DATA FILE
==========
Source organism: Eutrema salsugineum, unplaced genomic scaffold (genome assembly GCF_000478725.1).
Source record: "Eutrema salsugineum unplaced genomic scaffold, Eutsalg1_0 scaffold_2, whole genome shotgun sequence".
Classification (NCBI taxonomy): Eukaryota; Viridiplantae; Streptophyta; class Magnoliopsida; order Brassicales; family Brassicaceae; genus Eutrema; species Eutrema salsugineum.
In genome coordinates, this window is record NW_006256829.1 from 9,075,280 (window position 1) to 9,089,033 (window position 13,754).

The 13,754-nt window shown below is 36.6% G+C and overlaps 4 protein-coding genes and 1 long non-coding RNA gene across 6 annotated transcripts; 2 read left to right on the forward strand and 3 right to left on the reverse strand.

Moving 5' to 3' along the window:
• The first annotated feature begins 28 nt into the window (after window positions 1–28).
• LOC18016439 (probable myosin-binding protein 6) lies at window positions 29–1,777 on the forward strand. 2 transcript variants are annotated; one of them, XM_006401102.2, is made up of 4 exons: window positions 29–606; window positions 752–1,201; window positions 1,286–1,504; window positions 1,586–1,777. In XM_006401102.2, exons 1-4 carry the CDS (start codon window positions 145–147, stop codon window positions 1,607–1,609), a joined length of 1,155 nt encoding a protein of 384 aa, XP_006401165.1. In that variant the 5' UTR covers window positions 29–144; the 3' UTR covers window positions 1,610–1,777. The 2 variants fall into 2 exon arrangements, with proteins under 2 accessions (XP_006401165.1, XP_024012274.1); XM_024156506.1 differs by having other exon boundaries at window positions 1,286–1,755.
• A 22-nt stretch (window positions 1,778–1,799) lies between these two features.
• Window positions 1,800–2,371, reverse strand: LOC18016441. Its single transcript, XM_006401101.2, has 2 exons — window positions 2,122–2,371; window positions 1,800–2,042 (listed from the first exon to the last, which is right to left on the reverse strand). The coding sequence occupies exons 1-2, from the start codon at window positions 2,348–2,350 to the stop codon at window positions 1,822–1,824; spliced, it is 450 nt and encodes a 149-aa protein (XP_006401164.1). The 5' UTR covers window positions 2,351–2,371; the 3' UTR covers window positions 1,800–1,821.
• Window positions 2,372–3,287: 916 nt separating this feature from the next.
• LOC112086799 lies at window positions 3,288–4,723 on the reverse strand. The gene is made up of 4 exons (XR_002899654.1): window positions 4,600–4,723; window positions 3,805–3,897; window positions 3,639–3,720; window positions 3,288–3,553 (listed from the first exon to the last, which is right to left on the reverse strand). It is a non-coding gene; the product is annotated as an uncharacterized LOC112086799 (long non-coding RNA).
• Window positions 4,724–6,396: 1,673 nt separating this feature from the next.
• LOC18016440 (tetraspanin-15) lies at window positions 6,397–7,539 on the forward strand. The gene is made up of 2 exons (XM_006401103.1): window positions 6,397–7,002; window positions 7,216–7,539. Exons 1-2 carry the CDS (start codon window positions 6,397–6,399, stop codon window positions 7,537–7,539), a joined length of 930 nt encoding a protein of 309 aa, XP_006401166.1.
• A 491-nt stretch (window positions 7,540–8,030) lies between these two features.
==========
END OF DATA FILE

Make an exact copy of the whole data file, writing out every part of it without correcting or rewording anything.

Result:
Source organism: Eutrema salsugineum, unplaced genomic scaffold (genome assembly GCF_000478725.1).
Source record: "Eutrema salsugineum unplaced genomic scaffold, Eutsalg1_0 scaffold_2, whole genome shotgun sequence".
Classification (NCBI taxonomy): Eukaryota; Viridiplantae; Streptophyta; class Magnoliopsida; order Brassicales; family Brassicaceae; genus Eutrema; species Eutrema salsugineum.
In genome coordinates, this window is record NW_006256829.1 from 9,075,280 (window position 1) to 9,089,033 (window position 13,754).

The 13,754-nt window shown below is 36.6% G+C and overlaps 4 protein-coding genes and 1 long non-coding RNA gene across 6 annotated transcripts; 2 read left to right on the forward strand and 3 right to left on the reverse strand.

Moving 5' to 3' along the window:
• The first annotated feature begins 28 nt into the window (after window positions 1–28).
• LOC18016439 (probable myosin-binding protein 6) lies at window positions 29–1,777 on the forward strand. 2 transcript variants are annotated; one of them, XM_006401102.2, is made up of 4 exons: window positions 29–606; window positions 752–1,201; window positions 1,286–1,504; window positions 1,586–1,777. In XM_006401102.2, exons 1-4 carry the CDS (start codon window positions 145–147, stop codon window positions 1,607–1,609), a joined length of 1,155 nt encoding a protein of 384 aa, XP_006401165.1. In that variant the 5' UTR covers window positions 29–144; the 3' UTR covers window positions 1,610–1,777. The 2 variants fall into 2 exon arrangements, with proteins under 2 accessions (XP_006401165.1, XP_024012274.1); XM_024156506.1 differs by having other exon boundaries at window positions 1,286–1,755.
• A 22-nt stretch (window positions 1,778–1,799) lies between these two features.
• Window positions 1,800–2,371, reverse strand: LOC18016441. Its single transcript, XM_006401101.2, has 2 exons — window positions 2,122–2,371; window positions 1,800–2,042 (listed from the first exon to the last, which is right to left on the reverse strand). The coding sequence occupies exons 1-2, from the start codon at window positions 2,348–2,350 to the stop codon at window positions 1,822–1,824; spliced, it is 450 nt and encodes a 149-aa protein (XP_006401164.1). The 5' UTR covers window positions 2,351–2,371; the 3' UTR covers window positions 1,800–1,821.
• Window positions 2,372–3,287: 916 nt separating this feature from the next.
• LOC112086799 lies at window positions 3,288–4,723 on the reverse strand. The gene is made up of 4 exons (XR_002899654.1): window positions 4,600–4,723; window positions 3,805–3,897; window positions 3,639–3,720; window positions 3,288–3,553 (listed from the first exon to the last, which is right to left on the reverse strand). It is a non-coding gene; the product is annotated as an uncharacterized LOC112086799 (long non-coding RNA).
• Window positions 4,724–6,396: 1,673 nt separating this feature from the next.
• LOC18016440 (tetraspanin-15) lies at window positions 6,397–7,539 on the forward strand. The gene is made up of 2 exons (XM_006401103.1): window positions 6,397–7,002; window positions 7,216–7,539. Exons 1-2 carry the CDS (start codon window positions 6,397–6,399, stop codon window positions 7,537–7,539), a joined length of 930 nt encoding a protein of 309 aa, XP_006401166.1.
• A 491-nt stretch (window positions 7,540–8,030) lies between these two features.